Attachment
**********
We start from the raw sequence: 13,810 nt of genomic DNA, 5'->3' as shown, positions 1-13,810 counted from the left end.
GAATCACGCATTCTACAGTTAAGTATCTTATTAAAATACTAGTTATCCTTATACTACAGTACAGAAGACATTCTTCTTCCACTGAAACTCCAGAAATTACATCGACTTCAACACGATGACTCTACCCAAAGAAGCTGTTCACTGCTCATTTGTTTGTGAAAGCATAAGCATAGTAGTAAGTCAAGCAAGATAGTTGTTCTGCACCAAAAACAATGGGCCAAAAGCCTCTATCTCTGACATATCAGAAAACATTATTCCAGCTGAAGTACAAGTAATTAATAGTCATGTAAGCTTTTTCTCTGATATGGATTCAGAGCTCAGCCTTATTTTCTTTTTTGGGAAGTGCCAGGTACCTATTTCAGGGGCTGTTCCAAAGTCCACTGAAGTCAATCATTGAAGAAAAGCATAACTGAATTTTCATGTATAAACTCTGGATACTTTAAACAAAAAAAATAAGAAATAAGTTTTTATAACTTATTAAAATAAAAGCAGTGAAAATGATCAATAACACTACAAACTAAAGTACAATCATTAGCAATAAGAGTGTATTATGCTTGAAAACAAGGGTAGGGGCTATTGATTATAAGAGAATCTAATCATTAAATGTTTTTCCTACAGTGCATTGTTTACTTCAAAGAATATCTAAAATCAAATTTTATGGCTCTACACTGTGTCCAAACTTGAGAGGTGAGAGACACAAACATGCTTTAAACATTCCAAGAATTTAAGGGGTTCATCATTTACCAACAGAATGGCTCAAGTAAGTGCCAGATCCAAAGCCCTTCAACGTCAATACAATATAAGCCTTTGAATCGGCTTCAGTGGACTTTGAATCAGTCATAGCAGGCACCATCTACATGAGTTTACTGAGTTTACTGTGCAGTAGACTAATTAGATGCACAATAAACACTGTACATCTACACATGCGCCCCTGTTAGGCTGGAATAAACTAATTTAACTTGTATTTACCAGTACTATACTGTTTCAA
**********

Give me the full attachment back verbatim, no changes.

We start from the raw sequence: 13,810 nt of genomic DNA, 5'->3' as shown, positions 1-13,810 counted from the left end.
GAATCACGCATTCTACAGTTAAGTATCTTATTAAAATACTAGTTATCCTTATACTACAGTACAGAAGACATTCTTCTTCCACTGAAACTCCAGAAATTACATCGACTTCAACACGATGACTCTACCCAAAGAAGCTGTTCACTGCTCATTTGTTTGTGAAAGCATAAGCATAGTAGTAAGTCAAGCAAGATAGTTGTTCTGCACCAAAAACAATGGGCCAAAAGCCTCTATCTCTGACATATCAGAAAACATTATTCCAGCTGAAGTACAAGTAATTAATAGTCATGTAAGCTTTTTCTCTGATATGGATTCAGAGCTCAGCCTTATTTTCTTTTTTGGGAAGTGCCAGGTACCTATTTCAGGGGCTGTTCCAAAGTCCACTGAAGTCAATCATTGAAGAAAAGCATAACTGAATTTTCATGTATAAACTCTGGATACTTTAAACAAAAAAAATAAGAAATAAGTTTTTATAACTTATTAAAATAAAAGCAGTGAAAATGATCAATAACACTACAAACTAAAGTACAATCATTAGCAATAAGAGTGTATTATGCTTGAAAACAAGGGTAGGGGCTATTGATTATAAGAGAATCTAATCATTAAATGTTTTTCCTACAGTGCATTGTTTACTTCAAAGAATATCTAAAATCAAATTTTATGGCTCTACACTGTGTCCAAACTTGAGAGGTGAGAGACACAAACATGCTTTAAACATTCCAAGAATTTAAGGGGTTCATCATTTACCAACAGAATGGCTCAAGTAAGTGCCAGATCCAAAGCCCTTCAACGTCAATACAATATAAGCCTTTGAATCGGCTTCAGTGGACTTTGAATCAGTCATAGCAGGCACCATCTACATGAGTTTACTGAGTTTACTGTGCAGTAGACTAATTAGATGCACAATAAACACTGTACATCTACACATGCGCCCCTGTTAGGCTGGAATAAACTAATTTAACTTGTATTTACCAGTACTATACTGTTTCAA